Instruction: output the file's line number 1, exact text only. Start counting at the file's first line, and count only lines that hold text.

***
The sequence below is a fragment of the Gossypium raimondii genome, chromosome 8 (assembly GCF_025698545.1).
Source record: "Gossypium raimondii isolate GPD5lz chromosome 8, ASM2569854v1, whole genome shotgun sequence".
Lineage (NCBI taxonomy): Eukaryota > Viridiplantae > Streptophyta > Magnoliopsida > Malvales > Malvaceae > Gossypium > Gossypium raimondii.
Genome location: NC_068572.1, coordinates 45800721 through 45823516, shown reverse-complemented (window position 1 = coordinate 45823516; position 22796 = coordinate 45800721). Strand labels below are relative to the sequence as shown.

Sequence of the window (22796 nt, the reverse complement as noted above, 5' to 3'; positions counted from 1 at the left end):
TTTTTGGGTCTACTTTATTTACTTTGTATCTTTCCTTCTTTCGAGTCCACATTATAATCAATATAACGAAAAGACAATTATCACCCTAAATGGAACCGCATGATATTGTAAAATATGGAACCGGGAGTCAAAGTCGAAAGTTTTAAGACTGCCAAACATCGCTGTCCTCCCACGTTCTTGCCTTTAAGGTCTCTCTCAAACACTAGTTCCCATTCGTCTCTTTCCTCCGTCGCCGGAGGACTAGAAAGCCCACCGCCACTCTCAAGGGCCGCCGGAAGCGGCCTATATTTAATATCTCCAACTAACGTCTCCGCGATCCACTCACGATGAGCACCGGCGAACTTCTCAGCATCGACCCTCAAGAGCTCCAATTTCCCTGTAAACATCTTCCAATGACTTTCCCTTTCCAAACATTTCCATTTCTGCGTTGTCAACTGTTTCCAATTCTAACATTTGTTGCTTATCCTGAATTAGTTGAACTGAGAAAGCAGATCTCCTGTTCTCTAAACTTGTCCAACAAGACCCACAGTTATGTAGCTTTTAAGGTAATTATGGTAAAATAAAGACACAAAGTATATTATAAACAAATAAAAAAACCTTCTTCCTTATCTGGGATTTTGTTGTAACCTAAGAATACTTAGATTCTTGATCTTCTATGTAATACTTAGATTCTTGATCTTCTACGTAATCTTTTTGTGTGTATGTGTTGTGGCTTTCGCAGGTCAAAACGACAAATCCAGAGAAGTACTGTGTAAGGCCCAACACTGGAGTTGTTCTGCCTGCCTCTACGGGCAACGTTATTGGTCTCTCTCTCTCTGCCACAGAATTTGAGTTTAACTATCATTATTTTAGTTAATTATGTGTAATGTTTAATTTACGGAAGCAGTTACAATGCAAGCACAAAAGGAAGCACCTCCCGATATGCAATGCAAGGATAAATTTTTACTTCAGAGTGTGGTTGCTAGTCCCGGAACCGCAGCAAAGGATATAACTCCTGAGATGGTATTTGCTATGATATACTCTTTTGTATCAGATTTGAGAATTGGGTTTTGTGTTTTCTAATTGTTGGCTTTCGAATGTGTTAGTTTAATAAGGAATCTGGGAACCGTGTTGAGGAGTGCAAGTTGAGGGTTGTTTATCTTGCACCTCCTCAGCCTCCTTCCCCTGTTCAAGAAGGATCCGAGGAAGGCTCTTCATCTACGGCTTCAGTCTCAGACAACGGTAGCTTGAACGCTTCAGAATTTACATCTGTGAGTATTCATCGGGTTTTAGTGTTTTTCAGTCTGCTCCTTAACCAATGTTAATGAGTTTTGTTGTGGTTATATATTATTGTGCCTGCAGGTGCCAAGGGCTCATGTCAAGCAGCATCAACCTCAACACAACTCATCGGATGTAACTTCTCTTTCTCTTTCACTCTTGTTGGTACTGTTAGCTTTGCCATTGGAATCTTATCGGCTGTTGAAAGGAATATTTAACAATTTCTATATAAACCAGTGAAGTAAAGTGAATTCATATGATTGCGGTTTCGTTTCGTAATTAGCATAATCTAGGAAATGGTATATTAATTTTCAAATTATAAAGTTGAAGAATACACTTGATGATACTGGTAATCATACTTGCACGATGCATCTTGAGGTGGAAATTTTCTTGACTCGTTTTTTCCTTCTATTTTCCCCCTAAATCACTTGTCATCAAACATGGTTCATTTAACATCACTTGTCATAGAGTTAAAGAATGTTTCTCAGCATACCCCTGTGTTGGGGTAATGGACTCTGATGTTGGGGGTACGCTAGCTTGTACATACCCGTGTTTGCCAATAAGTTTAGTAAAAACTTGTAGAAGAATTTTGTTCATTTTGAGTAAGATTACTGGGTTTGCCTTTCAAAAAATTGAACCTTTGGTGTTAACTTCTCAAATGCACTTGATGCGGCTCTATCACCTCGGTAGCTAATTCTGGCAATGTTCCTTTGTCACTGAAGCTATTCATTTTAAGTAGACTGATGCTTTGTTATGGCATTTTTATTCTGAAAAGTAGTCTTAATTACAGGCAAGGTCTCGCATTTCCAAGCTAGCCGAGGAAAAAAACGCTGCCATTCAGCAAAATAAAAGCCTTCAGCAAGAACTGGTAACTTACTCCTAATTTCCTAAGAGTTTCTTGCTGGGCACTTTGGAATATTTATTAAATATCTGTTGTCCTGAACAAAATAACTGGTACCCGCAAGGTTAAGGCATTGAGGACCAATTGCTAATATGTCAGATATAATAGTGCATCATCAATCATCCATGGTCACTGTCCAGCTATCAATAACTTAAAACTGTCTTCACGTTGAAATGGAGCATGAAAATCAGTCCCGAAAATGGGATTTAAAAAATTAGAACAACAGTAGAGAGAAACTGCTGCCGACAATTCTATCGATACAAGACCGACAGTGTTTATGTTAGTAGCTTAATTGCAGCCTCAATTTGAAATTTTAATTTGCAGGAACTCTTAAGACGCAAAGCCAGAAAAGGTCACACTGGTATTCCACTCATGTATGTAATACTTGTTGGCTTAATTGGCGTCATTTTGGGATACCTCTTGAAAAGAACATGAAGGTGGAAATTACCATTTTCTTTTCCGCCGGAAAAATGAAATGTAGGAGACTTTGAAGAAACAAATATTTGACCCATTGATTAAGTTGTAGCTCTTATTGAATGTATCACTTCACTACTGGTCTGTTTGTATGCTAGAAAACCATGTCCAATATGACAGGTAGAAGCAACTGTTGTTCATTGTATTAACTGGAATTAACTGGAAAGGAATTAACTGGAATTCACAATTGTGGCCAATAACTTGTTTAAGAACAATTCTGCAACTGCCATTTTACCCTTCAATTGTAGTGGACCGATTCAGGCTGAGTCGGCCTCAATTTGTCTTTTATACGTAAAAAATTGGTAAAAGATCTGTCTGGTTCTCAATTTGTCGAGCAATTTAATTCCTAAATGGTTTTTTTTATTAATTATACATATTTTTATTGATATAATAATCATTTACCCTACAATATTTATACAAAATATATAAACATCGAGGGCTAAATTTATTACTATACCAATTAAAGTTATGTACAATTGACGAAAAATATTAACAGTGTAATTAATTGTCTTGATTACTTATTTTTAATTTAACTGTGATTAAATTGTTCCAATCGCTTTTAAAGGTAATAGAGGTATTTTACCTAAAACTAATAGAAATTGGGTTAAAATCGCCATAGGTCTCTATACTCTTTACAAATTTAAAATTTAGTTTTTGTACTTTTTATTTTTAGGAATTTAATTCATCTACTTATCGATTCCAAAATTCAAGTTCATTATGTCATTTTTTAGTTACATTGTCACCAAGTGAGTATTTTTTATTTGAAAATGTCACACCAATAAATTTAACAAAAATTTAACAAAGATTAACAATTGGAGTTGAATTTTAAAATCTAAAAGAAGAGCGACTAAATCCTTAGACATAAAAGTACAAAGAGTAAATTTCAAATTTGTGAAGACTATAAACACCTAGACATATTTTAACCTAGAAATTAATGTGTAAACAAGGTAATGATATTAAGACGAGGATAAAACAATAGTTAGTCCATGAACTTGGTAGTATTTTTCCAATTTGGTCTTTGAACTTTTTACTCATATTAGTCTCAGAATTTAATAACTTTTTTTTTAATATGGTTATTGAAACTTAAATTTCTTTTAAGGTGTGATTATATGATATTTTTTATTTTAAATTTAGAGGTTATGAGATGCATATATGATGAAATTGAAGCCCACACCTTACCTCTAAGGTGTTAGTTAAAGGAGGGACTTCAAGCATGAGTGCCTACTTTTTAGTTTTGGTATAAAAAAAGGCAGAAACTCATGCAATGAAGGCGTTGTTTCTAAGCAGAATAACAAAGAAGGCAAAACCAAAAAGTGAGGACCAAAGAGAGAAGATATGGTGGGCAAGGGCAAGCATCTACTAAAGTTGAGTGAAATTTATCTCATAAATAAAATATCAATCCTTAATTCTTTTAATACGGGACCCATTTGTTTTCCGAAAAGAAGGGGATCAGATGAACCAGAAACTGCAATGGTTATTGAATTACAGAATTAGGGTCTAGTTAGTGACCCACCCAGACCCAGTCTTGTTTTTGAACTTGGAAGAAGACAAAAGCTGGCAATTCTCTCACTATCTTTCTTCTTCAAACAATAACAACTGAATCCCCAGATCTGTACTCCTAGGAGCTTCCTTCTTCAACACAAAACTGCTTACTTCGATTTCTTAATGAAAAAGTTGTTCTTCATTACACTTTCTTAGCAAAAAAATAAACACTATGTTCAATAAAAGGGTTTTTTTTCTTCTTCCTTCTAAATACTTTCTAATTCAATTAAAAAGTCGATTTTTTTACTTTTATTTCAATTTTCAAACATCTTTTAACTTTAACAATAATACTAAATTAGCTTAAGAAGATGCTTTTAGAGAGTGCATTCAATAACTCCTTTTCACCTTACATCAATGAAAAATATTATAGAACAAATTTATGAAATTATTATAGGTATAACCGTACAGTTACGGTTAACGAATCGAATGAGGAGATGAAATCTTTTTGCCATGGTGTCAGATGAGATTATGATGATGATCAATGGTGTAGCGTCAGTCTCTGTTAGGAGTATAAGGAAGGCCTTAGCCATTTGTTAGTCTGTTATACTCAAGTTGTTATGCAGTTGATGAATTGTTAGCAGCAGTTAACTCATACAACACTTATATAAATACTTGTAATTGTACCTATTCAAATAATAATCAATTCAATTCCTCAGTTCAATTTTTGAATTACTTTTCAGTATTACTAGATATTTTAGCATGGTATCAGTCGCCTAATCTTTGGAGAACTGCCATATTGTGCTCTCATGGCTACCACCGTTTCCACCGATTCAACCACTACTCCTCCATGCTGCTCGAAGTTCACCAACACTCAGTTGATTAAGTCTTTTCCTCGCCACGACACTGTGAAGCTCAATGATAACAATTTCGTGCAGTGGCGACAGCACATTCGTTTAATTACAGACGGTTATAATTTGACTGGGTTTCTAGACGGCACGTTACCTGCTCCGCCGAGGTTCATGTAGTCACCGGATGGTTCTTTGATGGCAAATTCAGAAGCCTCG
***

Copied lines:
The sequence below is a fragment of the Gossypium raimondii genome, chromosome 8 (assembly GCF_025698545.1).